She also was critical of the deal struck by the U.S. that would wind down international economic sanctions against Iran in exchange for an agreement to reduce its uranium enrichment and plutonium production. She called provisions of the program, including reports of cash payouts, "unconscionable."
More: Will the ‘Ossoff effect’ propel Democrats beyond the 6th District?
Ossoff, vying for an upset in the conservative-leaning suburban Atlanta district, told the same group he supported NATO alliances and other strategic measures to protect U.S. allies. And he said he would “redouble efforts” to staunch the flow of funding to Hizbollah and other terrorist groups.
But he took a critical view of any military intervention that would send more ground troops to the Middle East or other hotspots, saying he worried about being “drawn into another quagmire.”
The only way to assure “complete destruction” of the Islamic State, he said, is through air power and limited use of special operations forces.
Ossoff said he would “oppose any proposal to increase the deployment of regular U.S. ground forces and to be drawn into another quagmire.” Invoking the Iraq war, he criticized the “cavalier attitude” of politicians weighing whether to declare war.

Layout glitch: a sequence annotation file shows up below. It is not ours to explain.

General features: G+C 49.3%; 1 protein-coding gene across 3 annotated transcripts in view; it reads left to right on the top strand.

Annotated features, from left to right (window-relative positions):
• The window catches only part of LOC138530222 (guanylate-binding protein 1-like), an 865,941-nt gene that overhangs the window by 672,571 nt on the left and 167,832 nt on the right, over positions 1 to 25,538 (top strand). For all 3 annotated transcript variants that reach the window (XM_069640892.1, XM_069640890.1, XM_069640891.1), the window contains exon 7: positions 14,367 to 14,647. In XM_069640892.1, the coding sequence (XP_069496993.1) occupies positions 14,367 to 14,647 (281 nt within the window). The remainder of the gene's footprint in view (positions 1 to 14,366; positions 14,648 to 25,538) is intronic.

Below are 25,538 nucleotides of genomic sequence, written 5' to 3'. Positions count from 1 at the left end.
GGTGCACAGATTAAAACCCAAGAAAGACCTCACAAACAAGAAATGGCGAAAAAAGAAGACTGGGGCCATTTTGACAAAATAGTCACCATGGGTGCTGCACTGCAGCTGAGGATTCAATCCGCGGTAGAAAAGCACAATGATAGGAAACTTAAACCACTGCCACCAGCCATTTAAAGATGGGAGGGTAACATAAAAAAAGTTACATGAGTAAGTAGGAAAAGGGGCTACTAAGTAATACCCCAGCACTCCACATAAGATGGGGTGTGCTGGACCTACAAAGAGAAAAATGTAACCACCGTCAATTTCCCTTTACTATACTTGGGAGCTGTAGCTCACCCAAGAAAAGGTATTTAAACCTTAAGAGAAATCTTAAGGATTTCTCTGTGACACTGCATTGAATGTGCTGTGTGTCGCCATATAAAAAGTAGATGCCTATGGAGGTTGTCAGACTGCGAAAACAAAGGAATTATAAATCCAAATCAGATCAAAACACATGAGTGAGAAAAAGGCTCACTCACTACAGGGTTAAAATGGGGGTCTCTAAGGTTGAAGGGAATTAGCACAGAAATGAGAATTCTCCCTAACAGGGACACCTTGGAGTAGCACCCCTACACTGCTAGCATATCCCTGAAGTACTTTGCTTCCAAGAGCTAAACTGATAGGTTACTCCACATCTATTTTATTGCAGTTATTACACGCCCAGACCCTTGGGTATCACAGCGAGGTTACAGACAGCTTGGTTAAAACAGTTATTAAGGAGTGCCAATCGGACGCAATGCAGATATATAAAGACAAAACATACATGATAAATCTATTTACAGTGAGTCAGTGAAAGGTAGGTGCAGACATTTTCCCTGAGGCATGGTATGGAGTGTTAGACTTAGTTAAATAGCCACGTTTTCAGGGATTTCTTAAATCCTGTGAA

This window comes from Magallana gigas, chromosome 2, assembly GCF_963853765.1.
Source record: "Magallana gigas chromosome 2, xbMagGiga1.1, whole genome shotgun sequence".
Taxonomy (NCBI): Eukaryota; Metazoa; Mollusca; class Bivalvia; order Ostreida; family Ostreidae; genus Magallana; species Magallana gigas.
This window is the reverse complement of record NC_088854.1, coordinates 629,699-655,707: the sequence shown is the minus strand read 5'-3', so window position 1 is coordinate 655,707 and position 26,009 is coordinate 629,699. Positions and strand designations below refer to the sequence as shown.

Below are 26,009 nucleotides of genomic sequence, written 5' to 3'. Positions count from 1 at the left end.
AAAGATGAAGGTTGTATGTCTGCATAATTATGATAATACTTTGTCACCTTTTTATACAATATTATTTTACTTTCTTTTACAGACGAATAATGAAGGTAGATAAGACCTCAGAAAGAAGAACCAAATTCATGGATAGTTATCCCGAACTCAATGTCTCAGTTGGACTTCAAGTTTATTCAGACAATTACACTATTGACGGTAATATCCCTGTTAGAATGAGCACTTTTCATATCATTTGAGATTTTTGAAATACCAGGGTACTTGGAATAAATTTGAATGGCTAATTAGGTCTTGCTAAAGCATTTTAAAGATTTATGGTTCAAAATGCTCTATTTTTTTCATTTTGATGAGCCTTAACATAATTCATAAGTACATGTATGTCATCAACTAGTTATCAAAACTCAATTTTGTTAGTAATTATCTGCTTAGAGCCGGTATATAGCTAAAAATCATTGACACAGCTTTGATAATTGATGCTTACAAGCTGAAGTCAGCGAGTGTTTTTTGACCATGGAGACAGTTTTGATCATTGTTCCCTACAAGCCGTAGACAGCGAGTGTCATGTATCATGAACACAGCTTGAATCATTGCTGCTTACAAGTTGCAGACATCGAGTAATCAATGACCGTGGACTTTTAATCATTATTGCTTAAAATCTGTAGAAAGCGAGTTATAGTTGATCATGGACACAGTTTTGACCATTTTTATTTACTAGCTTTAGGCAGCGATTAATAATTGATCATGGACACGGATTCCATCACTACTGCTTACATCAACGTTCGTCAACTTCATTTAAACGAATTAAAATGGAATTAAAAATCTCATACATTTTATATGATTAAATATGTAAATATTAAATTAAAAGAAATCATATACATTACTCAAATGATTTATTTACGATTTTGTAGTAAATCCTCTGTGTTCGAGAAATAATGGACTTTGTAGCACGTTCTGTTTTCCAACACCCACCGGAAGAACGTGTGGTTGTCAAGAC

“When the decision was made to enter that conflict, policymakers in Washington were not considering the physical and mental trauma imposed on those doing the war fighting,” he said, adding that as a congressional aide he aimed to increase treatment and resources for soldiers suffering from post-traumatic stress disorder.
The weekend events also included a Saturday meet-and-greet for Handel with a pair of Republican military veterans, Reps. Brian Mast and Will Hurd, who encouraged conservatives to rally behind her campaign.
The race to represent the district, which spans from east Cobb to north DeKalb, is an early test of President Donald Trump’s popularity and a dry run for next year’s midterm elections. The territory has been in Republican hands for decades, but Democrats hope Ossoff can trigger a wave of upsets.
Handel drew particular focus to her stance on the Taylor Force Act, named after a former U.S. Army officer killed by a Palestinian assailant in Israel last year. About 8 percent of the district's residents are Jewish, and many have traditionally voted Democratic.
“It’s commonsense,” she said of her support for the legislation after her speech. “Why would we pay money to the very people who are killing our own citizens, and citizens of our allies?”
The legislation has widespread Republican support, but Democrats and some Trump aides have been more skeptical over concerns that it could undermine the regime of the Palestinian Authority even as the U.S. tries to revive peace talks between the two enemies.
Ossoff said he was receptive to the measure, though he stopped short of support in an interview after his remarks.
“It’s unacceptable for U.S. aid to flow to anyone responsible for the death of Israelis,” he said. “Aid is leverage and I’d be interested to work with the State Department and the government of Israel to ensure that no U.S. aid that flows to the PA finds its way to the families of those that have killed Israelis.”